Title

Patterns and Predictors of Peripherally Inserted Central Catheter Occlusion: The 3P-O Study.

Document Type

Article

Publication Date

5-1-2017

Publication Title

Journal of vascular and interventional radiology : JVIR

Abstract

PURPOSE:

To evaluate patterns and predictors of peripherally inserted central catheter (PICC)-related occlusion.

MATERIALS AND METHODS:

Data from a multihospital study were used to examine factors associated with PICC occlusion. Occlusion was defined if documented in the medical record or when tissue plasminogen activator was administered for occlusion-related concerns. Mixed-effects logistic regression was used to predict occlusion, controlling for patient-, provider-, device-, and hospital-level characteristics.

RESULTS:

A total of 14,278 PICCs placed in 13,408 patients were included. Of these, occlusion developed in 1,716 PICCs (12%) in 1,684 patients. The most common indications for PICC insertion were intravenous antibiotic therapy (32.7%), difficult intravenous access (21.5%), and central access (13.7%). PICCs placed in the right arm had decreased odds of occlusion compared with those in the left arm (odds ratio [OR] = 0.82; 95% confidence interval [CI] = 0.72-0.94). Verification of catheter tip position following insertion was associated with reduction in occlusion (OR = 0.75; 95% CI = 0.61-0.92). Although normal saline solution or heparin flushes did not reduce occlusion, PICCs flushed with normal saline solution and "locked" with heparin were less likely to become occluded (OR = 0.54; 95% CI = 0.33-0.88). Compared with single-lumen devices, double- and triple-lumen PICCs were associated with greater incidences of occlusion (double, OR = 3.07; 95% CI = 2.56-3.67; triple, OR = 3.72; 95% CI = 2.92-4.74). Catheter tip malposition was also associated with occlusion (OR = 1.46; 95% CI = 1.14-1.87).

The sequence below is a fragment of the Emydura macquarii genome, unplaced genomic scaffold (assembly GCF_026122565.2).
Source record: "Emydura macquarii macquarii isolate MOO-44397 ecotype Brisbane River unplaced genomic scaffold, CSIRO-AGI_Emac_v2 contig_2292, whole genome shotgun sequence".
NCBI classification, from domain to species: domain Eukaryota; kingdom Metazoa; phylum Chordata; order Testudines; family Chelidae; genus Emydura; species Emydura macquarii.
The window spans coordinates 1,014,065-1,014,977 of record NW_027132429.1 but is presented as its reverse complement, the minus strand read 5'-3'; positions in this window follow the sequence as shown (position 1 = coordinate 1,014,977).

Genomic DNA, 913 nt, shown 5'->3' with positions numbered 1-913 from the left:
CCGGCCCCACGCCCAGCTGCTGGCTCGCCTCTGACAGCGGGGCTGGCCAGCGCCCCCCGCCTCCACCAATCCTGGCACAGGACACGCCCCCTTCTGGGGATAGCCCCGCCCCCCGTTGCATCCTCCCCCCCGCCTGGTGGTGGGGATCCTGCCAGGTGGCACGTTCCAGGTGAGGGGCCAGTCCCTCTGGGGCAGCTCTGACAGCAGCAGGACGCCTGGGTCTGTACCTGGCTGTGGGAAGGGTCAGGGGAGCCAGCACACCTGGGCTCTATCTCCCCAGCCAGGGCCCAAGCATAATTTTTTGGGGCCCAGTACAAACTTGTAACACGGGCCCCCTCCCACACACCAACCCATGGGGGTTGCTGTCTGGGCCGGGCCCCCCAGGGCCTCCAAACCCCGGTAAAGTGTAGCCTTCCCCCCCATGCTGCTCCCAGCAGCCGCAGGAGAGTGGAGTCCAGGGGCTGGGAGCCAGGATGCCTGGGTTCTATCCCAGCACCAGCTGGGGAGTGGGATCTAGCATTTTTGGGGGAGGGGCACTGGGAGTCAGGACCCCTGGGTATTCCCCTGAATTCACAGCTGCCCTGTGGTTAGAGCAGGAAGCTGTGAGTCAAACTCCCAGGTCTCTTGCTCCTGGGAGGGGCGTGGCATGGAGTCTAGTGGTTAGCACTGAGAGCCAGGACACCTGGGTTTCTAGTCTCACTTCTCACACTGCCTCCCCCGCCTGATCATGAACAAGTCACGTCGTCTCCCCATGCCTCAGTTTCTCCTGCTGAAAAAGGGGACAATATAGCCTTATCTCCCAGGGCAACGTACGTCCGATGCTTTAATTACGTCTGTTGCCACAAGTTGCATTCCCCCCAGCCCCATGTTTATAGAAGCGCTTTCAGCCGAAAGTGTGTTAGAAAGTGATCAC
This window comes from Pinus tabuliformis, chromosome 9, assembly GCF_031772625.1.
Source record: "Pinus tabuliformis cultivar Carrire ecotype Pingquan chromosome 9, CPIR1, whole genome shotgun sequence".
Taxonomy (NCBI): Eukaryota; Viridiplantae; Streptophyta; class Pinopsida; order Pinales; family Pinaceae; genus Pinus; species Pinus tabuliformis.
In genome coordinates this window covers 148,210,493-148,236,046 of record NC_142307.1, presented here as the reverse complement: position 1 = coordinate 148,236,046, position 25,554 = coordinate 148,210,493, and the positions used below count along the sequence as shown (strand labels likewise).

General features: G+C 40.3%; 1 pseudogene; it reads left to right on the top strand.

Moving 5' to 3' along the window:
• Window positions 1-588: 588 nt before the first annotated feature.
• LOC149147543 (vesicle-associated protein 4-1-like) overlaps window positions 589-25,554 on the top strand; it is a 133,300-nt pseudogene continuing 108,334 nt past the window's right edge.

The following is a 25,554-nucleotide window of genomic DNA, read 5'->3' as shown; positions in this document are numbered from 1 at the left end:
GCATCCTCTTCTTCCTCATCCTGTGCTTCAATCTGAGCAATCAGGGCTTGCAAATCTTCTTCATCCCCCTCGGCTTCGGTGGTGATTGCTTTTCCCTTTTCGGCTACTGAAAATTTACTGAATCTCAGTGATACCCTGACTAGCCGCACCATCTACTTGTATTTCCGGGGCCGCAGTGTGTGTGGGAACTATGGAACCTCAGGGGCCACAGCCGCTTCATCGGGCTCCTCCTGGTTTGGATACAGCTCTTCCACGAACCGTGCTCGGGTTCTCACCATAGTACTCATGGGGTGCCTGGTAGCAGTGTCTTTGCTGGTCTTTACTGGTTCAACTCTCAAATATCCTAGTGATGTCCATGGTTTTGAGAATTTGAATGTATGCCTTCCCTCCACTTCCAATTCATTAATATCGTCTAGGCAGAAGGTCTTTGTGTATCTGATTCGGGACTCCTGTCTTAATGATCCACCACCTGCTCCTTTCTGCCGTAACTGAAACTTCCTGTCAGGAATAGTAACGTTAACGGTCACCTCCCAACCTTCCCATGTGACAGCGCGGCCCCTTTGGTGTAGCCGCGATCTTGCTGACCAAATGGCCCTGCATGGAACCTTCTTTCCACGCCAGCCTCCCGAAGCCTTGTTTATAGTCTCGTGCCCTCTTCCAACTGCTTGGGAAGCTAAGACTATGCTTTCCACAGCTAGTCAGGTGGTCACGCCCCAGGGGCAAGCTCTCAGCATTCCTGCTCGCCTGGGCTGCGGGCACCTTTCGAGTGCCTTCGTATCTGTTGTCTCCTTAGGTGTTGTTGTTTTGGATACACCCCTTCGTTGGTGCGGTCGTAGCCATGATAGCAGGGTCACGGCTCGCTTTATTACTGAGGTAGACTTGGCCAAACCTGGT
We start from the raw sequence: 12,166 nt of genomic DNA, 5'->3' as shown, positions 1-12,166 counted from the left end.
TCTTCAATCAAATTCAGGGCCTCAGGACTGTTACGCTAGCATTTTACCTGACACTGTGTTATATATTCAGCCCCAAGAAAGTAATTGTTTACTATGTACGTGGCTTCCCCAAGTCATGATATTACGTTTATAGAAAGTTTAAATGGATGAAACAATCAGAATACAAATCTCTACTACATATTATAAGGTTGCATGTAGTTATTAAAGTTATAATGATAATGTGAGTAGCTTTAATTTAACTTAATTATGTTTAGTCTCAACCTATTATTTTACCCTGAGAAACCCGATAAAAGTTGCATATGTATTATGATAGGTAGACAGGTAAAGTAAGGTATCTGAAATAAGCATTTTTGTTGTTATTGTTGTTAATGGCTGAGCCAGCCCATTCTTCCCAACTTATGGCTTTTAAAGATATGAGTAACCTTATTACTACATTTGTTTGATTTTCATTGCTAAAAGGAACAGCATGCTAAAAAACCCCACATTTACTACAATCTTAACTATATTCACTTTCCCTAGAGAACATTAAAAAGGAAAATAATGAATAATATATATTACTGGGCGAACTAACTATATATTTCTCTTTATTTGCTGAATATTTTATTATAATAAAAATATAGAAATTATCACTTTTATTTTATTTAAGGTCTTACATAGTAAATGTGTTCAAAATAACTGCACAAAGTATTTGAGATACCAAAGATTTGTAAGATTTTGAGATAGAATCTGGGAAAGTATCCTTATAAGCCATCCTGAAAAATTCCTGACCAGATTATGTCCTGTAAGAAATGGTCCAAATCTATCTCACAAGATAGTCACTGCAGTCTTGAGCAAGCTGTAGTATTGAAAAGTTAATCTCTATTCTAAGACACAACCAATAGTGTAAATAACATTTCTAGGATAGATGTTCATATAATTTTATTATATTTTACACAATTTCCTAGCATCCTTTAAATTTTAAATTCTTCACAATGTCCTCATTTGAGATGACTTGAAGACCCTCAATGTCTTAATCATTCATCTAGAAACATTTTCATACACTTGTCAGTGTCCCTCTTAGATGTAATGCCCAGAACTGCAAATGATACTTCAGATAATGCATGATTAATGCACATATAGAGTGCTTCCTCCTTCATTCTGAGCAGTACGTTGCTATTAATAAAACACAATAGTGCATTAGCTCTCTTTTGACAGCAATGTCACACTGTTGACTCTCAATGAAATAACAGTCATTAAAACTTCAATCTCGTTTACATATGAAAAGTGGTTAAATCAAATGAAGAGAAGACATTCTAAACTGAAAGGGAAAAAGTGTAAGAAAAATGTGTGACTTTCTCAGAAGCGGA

CONCLUSIONS:

Several patient, provider, and device characteristics appear associated with PICC occlusion. Interventions targeting these factors may prove valuable in reducing this complication.

Medical Subject Headings

Aged; Biomarkers; Catheterization, Central Venous; Catheterization, Peripheral; Comorbidity; Female; Graft Occlusion, Vascular; Humans; Male; Middle Aged; Prospective Studies; Risk Factors

PubMed ID

28292637

Volume

28

Issue

5

First Page

749

Last Page

756

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